If you are expecting and are trying to plan future travel, you might be a bit confused how you can book a ticket for someone who is yet to enter the world.

I had this problem myself and was as equally confused when I needed to book a ticket for my unborn child a few years ago.

Fortunately, it’s actually pretty easy, though it is a bit of a gray area.

When You Don’t Need to Buy a Ticket

You don’t actually have to purchase a ticket for babies that will be brought onto the plane as a “lap child”.

A lap child is simply when you bring your baby onto the plane, take your seat, and hold onto them during the flight.

If you are traveling domestically within the U.S., all children under 2 can fly for free as a lap child, though practically all airlines will require a boarding pass.

a newly born baby

The exception is United, where a child under 2 isn’t required to have a boarding pass at all.

You can obtain a boarding pass for lap children at the check-in counter at the airport.

When You Do Need to Buy a Ticket

Holding your baby throughout the entire flight can soon get pretty tiring, and the FAA actually recommend that children under the age of two should be place in an “approved child restraint system (CRS)” for safety.

If you don’t want to bring your little one onto the plane as a lap child, you will need to buy them a plane ticket.

You will therefore need to do the following:

  1. Enter a fake name, or the name you are planning to give your baby, or simply “Baby”.
  2. Enter their surname
  3. Enter a fictitious date of birth that is before the due date, as you will likely run into an error if you try to input a date in the future.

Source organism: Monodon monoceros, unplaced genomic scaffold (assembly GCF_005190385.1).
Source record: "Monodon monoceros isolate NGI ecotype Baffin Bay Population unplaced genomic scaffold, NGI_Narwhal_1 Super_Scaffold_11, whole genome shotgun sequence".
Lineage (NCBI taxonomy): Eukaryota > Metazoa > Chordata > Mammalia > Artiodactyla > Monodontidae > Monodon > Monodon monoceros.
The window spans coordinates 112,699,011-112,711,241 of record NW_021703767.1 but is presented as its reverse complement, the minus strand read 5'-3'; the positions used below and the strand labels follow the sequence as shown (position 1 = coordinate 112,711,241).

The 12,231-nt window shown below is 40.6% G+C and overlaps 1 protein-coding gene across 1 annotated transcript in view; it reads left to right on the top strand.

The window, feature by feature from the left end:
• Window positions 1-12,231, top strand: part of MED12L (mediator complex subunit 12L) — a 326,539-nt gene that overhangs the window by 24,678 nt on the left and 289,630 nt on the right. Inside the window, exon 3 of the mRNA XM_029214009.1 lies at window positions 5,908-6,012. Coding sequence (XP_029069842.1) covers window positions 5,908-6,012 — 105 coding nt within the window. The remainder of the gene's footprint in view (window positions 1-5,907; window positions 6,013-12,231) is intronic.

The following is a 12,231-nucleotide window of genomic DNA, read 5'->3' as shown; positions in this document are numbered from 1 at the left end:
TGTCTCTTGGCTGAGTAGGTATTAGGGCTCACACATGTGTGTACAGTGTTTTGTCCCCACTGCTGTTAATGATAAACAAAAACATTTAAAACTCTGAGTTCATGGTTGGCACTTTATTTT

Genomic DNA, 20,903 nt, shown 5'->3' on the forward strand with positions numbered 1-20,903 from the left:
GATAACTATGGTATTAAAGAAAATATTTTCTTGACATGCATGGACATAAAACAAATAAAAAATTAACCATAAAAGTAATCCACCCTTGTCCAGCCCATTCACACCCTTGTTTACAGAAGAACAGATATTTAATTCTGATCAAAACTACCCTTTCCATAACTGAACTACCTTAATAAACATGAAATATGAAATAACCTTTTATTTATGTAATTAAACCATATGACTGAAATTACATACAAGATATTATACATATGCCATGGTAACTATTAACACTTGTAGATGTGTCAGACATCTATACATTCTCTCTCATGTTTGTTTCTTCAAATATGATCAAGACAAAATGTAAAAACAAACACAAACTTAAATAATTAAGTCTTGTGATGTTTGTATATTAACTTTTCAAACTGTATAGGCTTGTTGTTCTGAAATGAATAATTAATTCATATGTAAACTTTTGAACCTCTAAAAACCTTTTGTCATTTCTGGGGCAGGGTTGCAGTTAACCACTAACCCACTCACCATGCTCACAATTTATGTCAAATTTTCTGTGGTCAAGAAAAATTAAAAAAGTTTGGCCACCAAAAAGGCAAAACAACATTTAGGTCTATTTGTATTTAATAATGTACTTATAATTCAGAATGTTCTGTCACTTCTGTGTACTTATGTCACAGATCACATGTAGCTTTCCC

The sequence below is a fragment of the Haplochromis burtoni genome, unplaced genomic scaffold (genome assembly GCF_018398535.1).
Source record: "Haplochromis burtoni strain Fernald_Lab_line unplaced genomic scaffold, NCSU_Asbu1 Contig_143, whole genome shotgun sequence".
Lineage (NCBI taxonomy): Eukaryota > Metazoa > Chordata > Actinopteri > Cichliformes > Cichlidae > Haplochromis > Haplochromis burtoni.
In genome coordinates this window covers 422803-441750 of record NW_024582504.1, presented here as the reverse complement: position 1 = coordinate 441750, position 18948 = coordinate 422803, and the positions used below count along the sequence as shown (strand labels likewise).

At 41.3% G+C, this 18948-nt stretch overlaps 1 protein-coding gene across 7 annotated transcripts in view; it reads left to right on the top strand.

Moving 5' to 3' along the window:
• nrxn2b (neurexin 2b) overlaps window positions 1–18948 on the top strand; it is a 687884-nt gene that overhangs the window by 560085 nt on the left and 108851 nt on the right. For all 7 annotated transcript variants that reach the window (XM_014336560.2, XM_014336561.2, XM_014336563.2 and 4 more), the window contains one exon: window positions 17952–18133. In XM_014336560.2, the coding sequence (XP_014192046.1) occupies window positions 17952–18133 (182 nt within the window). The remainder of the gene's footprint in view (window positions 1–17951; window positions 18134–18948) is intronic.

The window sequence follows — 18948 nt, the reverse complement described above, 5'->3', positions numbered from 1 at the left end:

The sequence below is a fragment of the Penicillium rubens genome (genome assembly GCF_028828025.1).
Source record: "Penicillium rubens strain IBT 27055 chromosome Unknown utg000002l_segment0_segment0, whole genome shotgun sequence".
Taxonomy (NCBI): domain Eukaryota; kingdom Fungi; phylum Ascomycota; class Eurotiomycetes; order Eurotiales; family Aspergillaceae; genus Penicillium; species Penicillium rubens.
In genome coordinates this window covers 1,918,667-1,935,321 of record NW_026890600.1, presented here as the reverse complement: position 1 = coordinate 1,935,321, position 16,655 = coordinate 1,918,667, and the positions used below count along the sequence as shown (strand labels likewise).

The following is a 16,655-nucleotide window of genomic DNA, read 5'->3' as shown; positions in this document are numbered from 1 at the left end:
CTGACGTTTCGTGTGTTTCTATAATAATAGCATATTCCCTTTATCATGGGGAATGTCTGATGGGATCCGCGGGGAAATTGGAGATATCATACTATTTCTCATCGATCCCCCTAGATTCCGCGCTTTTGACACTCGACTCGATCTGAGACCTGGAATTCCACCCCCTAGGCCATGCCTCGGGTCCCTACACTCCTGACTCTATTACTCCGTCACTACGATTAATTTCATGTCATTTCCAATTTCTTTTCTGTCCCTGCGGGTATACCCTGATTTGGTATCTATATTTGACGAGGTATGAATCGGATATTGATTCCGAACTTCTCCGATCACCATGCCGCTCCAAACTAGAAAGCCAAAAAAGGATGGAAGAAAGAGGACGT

For children who are up to 40 inches tall and who weigh between 22 and 44 pounds, the FAA recommend AmSafe’s Child Aviation Restraint System (CARES).

Related: Can You Fly With a Newborn? (What the Experts Say)

You Probably Won’t Need to Bring a Birth Certificate

An airline might ask you to present your baby’s birth certificate if they look older than 2 years old, and you are trying to take advantage of lap children flying for free.

A U.S. birth certificate issued by the Department of Health
A U.S. birth certificate issued by the Department of Health

But considering that if you are reading this article, you are unlikely to be making travel plans for two years in the future, you likely won’t need to present a birth certificate.

What About Frequent Flyer Programs?

When it comes to flying with an unborn baby and the airline’s frequent flyer program, you have two choices.

  1. Wait until your baby is born, and then allow them to earn miles through the airline’s frequent flyer program.
  2. Once your baby has been born, contact the airline to amend their details associated with their frequent flyer account, including their name and date of birth.

What About International Travel?

Regardless of age, all flyers need a passport to be able to travel internationally.

In other words, it will be impossible to book a flight for an unborn baby because you won’t know their date of birth.

World map with a plane covering North America

However, you might be able to book a ticket and then contact the airline to amend their date of birth.

The name of the ticket must also match their passport.

Ella Dunham, a Freelance Travel Journalist and Marketing Manager, boasts an impressive career spanning eight years in the travel and tourism sectors.

Honored as one of "30 Under 30" by TTG Media (the world’s very first weekly travel trade newspaper), a "Tour Operator Travel Guru" and "Legend Award" winner, Ella is also a Fellow of the Institute of Travel, a Member of the Association of Women Travel Executives, has completed over 250 travel modules, and hosts travel-focused segments on national radio shows where she provides insights on travel regulations and destinations.

Ella has visited over 40 countries (with 10 more planned this year).